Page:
"Why Was Heart Disease Rare in the Mediterranean?" The Mediterranean Diet is an "in" topicnowadays, in both the medical literature and the lay media.
450 papers published in the medicalliterature over just the last year alone, more than one a day.
Uncritical laudatory coverage is common,but specifics are hard to come by.
What is it?Where did it come from? Why is it good? Merits are rarely detailed,possible downsides are never mentioned, so let's dig in.
After World War II,the government of Greece asked the Rockefeller Foundationto come in and assess the situation.
Impressed by the low ratesof heart disease in the region, nutrition scientist, Ancel Keys(after which K rations were named) initiated his famousseven countries study, in which he found the rate of fatalheart disease on the Greek isle of Crete was 20 times lower thanthat in the United States.
They also had the lowest cancerrates and fewest deaths overall.
What were they eating? Their diets were more than90% plant based, which may explain why coronaryheart disease was such a rarity.
A rarity, that is, exceptfor small class of rich people whose diet differed from thatof the general population: they ate meat every dayinstead of every week or two.
So the heart of the Mediterraneandiet is mainly vegetarian, much lower in meat and dairy, which Keys consideredthe major villains in the diet because oftheir saturated fat content.
Unfortunately, no one is really eatingthe traditional Mediterranean diet anymore, even in the Mediterranean.
The prevalence of coronary heart diseaseskyrocketed by an order of magnitude within a few decades in Crete, blamed on the increased consumption of meatand cheese at the expense of plant foods.
Everyone is talkingabout the Mediterranean diet, but few are those who do it properly.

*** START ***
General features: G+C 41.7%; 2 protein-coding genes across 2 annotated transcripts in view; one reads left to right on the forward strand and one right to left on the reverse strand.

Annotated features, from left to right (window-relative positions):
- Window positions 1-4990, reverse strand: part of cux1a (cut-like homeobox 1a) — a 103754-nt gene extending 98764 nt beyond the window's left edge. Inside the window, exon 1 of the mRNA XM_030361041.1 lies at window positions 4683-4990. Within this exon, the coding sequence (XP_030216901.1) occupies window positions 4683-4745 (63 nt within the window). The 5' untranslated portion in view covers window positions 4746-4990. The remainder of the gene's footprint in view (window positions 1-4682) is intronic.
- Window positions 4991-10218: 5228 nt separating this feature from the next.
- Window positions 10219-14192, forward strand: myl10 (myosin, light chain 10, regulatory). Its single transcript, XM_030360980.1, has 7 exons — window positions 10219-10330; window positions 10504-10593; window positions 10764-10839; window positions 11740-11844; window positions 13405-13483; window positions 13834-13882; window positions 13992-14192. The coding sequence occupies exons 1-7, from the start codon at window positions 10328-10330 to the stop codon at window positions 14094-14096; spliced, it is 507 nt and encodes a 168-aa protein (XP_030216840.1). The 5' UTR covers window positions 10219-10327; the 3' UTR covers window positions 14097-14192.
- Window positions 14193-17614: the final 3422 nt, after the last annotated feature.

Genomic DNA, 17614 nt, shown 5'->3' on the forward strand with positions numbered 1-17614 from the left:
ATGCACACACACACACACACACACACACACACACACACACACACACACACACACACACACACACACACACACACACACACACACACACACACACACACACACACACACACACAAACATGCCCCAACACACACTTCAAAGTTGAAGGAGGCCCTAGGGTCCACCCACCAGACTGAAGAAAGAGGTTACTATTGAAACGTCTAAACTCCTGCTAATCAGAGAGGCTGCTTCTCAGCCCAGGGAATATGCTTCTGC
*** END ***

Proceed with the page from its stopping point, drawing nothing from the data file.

People think pizza orspaghetti with meat sauce, but while Italian restaurants bragabout the healthy Mediterranean diet, they serve a travesty of it.
So if no one's really eating thisway anymore, how do you study it? Researchers came up witha variety of Mediterranean diet adherence scoring systems to see if people who are eatingmore Mediterranean-ish do better.
You get maximum pointsthe more plant foods you eat, but effectively get pointsdeducted eating just a single serving of meat or dairy a day.
So, no surprise, thosethat eat relatively higher on the scale have alower risk of heart disease, lower risk of cancer, and a lower risk of death overall.
After all, the Mediterranean diet can beconsidered to be a near vegetarian diet.
As such, it should be expectedto produce the well-established health benefits of vegetarian diets.
So less heart disease, cancer, anddeath, and less inflammation, and improved arterial function, alower risk of developing type 2 diabetes, and a reduced risk for stroke,depression, and cognitive impairment.
How might it work? I've talked about the elegant studiesshowing that those who eat plant-based dietshave more plant-based compounds, like aspirin,circulating within their systems.
Polyphenol phytonutrientsin plant foods are associated with a significantly lower riskof dying in and of themselves.
Magnesium consumption also associatedwith a significantly lower risk of dying; magnesium found indark green leafy vegetables, as well as fruits, beans,nuts, soy and whole grains.
Heme iron, on the other hand,the iron found in blood and muscle, acts as a pro-oxidant and appearsto increase the risk of diabetes, whereas plant-based,non-heme iron appeared safe.
Same thing with heart disease:animal-based iron found to significantly increase the risk ofcoronary heart disease, our #1 killer, but not plant-based iron.
The Mediterranean dietis protective, compared to the Standard AmericanDiet, no question.
But any diet rich in whole plant foodsand low in animal-fat consumption could be expected to confer protectionagainst many of our leading killers.